The fish, which hang tied by their tail to a stick before being smoked, cook for about 40 minutes over oak and beech and when they emerge, they’re bronze on the outside and beautiful on the inside.
The bones are pulled out and the fish is handed to you on a white paper plate. You tip it over slightly to drain a little fish juice out and then go at it with a plastic fork.
Wonder if the guy has any interest in coming to the Wachovia Championship?
Thursday, July 19, 2007
This is the way the British Open is supposed to be – cold, gray and wet.
And the bad stuff is expected to arrive by Saturday.
A local joked that summer came to Scotland last Sunday and has left again for another year, and it feels like it.
Walking around Carnoustie today requires a rain suit (they’re called ‘waterproofs’ over here), a hat and a strong constitution.
It’s been a while since the Open has felt like this. Last year, sunscreen was in high demand, as was anything icy cold. This year, hot chocolate is the drink of choice.
It would be OK if it were just cold. It would feel like the Masters this year.
It would be OK if it were raining.
But put them together and you have a perfect day to sit in front of a fireplace, not play golf.
“If it had been windy, too, I might have been inside drinking something,” said Joe Durant, who was the first player out Thursday at what they call “half-six” in the morning here.
It’s not often you see Tiger Woods walking the course with his hands tucked into thick mittens, but it happened Thursday.
Puffs of steam sprouted from the mouths of players and fans who braved the elements.
It didn’t feel like a day for golf.
But it felt like a day at the British Open.
Wednesday, July 18, 2007
Don’t take this the wrong way but your clothes come on and off a lot when you’re in Scotland.
It’s a weather thing.
One minute it’s warm and sunny, the next minute it’s cold and breezy. Even if it’s not raining, it looks as if it could at almost any moment.
In the media center at the British Open, daily weather updates are distributed, offering reasonable guesses at what the conditions will be later in the day and later in the week.
As I write this, I’m reading a forecast that says there’s only a 20 percent chance of “heavier showers” today. The long shot came in because it’s raining so hard outside, it’s hard to hear inside the big media tent.
To their credit, weather forecasters here make no promises. Beside their forecast for Saturday (stormy and cold as Colin Montgomerie on a bad day) are the words “low-medium confidence.”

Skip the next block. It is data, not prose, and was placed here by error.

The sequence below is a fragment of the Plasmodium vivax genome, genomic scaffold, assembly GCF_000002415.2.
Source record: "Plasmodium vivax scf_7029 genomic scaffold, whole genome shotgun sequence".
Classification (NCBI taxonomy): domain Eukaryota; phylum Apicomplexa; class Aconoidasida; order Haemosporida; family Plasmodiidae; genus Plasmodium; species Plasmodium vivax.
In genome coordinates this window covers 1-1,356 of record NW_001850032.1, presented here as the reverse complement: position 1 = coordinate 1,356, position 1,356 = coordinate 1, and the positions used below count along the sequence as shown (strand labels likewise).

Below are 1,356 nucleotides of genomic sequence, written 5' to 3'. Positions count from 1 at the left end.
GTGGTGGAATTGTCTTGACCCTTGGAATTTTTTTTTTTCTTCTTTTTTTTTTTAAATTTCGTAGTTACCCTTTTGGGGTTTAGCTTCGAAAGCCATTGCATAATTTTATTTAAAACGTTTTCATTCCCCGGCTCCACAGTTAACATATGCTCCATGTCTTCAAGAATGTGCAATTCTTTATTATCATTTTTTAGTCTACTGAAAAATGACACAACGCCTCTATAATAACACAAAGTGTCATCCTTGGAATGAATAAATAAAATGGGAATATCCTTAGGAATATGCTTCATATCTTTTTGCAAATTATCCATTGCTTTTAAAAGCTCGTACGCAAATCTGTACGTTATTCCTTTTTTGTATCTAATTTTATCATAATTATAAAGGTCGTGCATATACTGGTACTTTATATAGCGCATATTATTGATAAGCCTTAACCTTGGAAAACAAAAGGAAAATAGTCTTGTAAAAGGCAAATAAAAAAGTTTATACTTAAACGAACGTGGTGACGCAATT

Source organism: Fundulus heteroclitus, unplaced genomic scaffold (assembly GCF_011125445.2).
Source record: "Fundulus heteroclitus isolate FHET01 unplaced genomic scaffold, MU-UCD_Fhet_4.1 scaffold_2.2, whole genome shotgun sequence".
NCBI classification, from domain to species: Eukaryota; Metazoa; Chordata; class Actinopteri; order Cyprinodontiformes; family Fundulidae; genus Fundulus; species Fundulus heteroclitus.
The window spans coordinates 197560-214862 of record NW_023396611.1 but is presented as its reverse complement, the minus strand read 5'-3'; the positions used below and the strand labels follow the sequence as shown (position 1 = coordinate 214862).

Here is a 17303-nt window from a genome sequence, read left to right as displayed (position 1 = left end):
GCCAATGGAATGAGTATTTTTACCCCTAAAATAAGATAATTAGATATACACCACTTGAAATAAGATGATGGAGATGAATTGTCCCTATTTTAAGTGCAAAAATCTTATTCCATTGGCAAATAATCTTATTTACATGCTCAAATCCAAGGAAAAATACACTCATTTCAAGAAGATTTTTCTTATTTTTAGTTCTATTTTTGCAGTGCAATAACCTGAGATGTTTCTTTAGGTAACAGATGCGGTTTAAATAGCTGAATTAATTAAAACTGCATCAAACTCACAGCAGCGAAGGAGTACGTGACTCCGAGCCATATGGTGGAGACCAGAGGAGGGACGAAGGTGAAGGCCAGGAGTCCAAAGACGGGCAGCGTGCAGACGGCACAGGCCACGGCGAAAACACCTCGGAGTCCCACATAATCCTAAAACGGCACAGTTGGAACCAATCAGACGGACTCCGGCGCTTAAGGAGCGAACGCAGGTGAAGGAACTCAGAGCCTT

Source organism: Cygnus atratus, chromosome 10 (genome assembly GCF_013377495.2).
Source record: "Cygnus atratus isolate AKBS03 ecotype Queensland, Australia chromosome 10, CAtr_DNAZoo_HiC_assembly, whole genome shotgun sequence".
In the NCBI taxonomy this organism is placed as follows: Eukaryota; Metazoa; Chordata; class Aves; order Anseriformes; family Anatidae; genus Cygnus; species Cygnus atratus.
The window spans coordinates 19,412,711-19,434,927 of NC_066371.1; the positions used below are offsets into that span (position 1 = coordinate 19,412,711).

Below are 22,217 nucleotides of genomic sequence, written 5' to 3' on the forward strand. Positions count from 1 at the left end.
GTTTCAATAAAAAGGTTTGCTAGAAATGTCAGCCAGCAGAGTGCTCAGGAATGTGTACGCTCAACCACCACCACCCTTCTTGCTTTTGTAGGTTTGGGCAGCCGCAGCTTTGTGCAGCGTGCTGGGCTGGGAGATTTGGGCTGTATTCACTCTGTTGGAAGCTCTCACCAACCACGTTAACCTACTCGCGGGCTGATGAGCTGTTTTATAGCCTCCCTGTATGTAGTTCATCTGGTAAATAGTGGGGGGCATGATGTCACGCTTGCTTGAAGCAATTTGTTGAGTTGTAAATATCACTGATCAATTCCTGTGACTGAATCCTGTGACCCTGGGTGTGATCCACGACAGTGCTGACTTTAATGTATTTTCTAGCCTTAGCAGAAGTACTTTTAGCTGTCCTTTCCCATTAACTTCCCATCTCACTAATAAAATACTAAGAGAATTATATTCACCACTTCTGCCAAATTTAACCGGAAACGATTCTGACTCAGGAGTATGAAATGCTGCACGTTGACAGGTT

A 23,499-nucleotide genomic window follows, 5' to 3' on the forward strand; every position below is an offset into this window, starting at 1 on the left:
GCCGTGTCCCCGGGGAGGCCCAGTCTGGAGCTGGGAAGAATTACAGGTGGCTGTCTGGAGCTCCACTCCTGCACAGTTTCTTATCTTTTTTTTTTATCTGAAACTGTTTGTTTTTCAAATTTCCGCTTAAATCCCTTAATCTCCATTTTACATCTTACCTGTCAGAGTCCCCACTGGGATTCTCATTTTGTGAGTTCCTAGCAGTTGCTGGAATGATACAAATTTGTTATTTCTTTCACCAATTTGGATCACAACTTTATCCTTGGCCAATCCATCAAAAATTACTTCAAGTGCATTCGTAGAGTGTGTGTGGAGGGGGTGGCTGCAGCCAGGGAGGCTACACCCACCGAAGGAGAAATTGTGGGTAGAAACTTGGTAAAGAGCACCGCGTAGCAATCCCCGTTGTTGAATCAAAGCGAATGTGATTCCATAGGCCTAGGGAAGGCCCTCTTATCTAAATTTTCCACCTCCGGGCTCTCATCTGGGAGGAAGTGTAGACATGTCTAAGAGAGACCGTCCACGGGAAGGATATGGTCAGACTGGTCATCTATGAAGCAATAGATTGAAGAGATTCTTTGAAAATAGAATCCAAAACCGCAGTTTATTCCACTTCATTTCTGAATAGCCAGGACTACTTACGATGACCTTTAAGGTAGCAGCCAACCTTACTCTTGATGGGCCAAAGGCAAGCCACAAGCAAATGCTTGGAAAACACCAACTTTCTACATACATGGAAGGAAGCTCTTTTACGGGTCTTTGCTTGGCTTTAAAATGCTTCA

Beside the Sunday forecast (cloudy with a 50 percent chance Tiger Woods will win) are the words “low confidence.”
In other words, they’re not bragging about their Dopplers.
Because the weather never stays the same on this edge of the North Sea, dressing properly has more layers than a James Joyce novel. Beyond the obvious necessities, there’s a shirt, a sweater and a rain jacket. The Scots, by the way, don’t call them rain suits. They call them waterproofs.
Sometimes you wear all three. Sometimes two. Sometimes one. Sometimes you do all three during one walk around the golf course.
I need to go get my jacket.
Tuesday, July 17, 2007
If you ever saw Seve Ballesteros play golf in his prime, you haven’t forgotten it.
He played golf with a rare passion and imagination, unlike anyone in today’s game and like few others ever.
When Seve announced his retirement from competitive golf Monday at Carnoustie, his game had long ago faded away, leaving him to chase balls out of bad spots, unable to summon the magic that once marked his game.
But his impact was enormous.
At his best, Seve was spellbinding. He attacked the game and the course, winning five major championships in a career that can’t be judged solely by the trophies he won.
Seve reached beyond the scores he shot. His impact was in how he played and how he changed the sport.
Ballesteros was Europe’s Arnold Palmer.
He never seemed to grasp the notion that American fans and journalists admired his style while remarking about his ability to make pars and birdies from seemingly impossible places. Seve seemed offended by the remarks but he shouldn’t have been.
Perhaps that’s why he apologized to writers Monday for any times when he might have been rude or gruff and there were some of those.
He was brilliant around the greens and had a movie-star charisma about him as he marched around golf courses, his brow creased.
When he smiled, Seve could light the world.
His legacy may ultimately be his effect on the Ryder Cup. Before Seve, it had become an exhibition, neither competitive or emotional. He made it both.
Seve breathed fire into the Ryder Cup while inspiring a generation of European players who altered professional golf’s global landscape.
He called it a career Monday.
It was a great one.
Ron Green Jr.
Monday, July 16, 2007
I had always imagined what it would feel like to stand on the first tee at the Old Course at St. Andrews with a driver in my hands and the eyes of the townspeople and golf’s ghosts watching me.
Now I know.
I felt nervous. Excited but nervous.
And, not wanting to miss what appears to be the widest fairway in the world, I hit a 3-wood just to be safe.
After years of anticipation, I finally played the Old Course last Thursday and, having already fallen under the spell of St. Andrews during the 2005 Open Championship there, my affection for the place was deepened after a day ‘round the auld sod.
It’s no great revelation that the Old Course is a quirky place, a relatively flat, tree-less piece of linksland that starts and ends close enough to town that it’s possible to fire a golf ball into someone’s apartment.
Some people don’t like or don’t get the Old Course. The story goes that when Sam Snead first passed the place on a train, he remarked, “It looks like there used to be a golf course there.”